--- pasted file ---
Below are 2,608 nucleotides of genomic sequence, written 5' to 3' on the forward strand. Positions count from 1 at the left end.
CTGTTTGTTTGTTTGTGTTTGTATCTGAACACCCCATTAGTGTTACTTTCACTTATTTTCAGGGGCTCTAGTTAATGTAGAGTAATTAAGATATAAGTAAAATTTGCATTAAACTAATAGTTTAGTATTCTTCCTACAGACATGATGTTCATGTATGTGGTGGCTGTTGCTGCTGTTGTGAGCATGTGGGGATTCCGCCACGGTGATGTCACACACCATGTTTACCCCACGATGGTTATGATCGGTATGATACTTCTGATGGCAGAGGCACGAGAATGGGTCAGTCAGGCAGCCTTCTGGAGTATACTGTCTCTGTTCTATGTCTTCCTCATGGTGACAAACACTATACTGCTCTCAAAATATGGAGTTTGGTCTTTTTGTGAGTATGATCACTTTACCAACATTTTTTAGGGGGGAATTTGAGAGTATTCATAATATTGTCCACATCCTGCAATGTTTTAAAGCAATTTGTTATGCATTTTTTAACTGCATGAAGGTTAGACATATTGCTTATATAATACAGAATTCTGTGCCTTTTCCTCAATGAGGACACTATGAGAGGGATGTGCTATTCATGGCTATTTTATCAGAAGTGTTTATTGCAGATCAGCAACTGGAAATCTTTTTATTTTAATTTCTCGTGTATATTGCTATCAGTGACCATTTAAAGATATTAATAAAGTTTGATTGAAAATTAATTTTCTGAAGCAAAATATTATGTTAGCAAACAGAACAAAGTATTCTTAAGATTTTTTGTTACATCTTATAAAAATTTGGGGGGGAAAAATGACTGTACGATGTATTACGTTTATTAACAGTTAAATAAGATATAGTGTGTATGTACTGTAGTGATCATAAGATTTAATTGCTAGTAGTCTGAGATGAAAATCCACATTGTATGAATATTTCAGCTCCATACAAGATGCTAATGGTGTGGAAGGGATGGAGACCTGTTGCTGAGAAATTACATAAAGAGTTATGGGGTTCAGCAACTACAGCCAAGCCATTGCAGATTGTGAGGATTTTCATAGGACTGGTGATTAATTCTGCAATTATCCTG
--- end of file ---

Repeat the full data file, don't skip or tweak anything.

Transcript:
Below are 2,608 nucleotides of genomic sequence, written 5' to 3' on the forward strand. Positions count from 1 at the left end.
CTGTTTGTTTGTTTGTGTTTGTATCTGAACACCCCATTAGTGTTACTTTCACTTATTTTCAGGGGCTCTAGTTAATGTAGAGTAATTAAGATATAAGTAAAATTTGCATTAAACTAATAGTTTAGTATTCTTCCTACAGACATGATGTTCATGTATGTGGTGGCTGTTGCTGCTGTTGTGAGCATGTGGGGATTCCGCCACGGTGATGTCACACACCATGTTTACCCCACGATGGTTATGATCGGTATGATACTTCTGATGGCAGAGGCACGAGAATGGGTCAGTCAGGCAGCCTTCTGGAGTATACTGTCTCTGTTCTATGTCTTCCTCATGGTGACAAACACTATACTGCTCTCAAAATATGGAGTTTGGTCTTTTTGTGAGTATGATCACTTTACCAACATTTTTTAGGGGGGAATTTGAGAGTATTCATAATATTGTCCACATCCTGCAATGTTTTAAAGCAATTTGTTATGCATTTTTTAACTGCATGAAGGTTAGACATATTGCTTATATAATACAGAATTCTGTGCCTTTTCCTCAATGAGGACACTATGAGAGGGATGTGCTATTCATGGCTATTTTATCAGAAGTGTTTATTGCAGATCAGCAACTGGAAATCTTTTTATTTTAATTTCTCGTGTATATTGCTATCAGTGACCATTTAAAGATATTAATAAAGTTTGATTGAAAATTAATTTTCTGAAGCAAAATATTATGTTAGCAAACAGAACAAAGTATTCTTAAGATTTTTTGTTACATCTTATAAAAATTTGGGGGGGAAAAATGACTGTACGATGTATTACGTTTATTAACAGTTAAATAAGATATAGTGTGTATGTACTGTAGTGATCATAAGATTTAATTGCTAGTAGTCTGAGATGAAAATCCACATTGTATGAATATTTCAGCTCCATACAAGATGCTAATGGTGTGGAAGGGATGGAGACCTGTTGCTGAGAAATTACATAAAGAGTTATGGGGTTCAGCAACTACAGCCAAGCCATTGCAGATTGTGAGGATTTTCATAGGACTGGTGATTAATTCTGCAATTATCCTG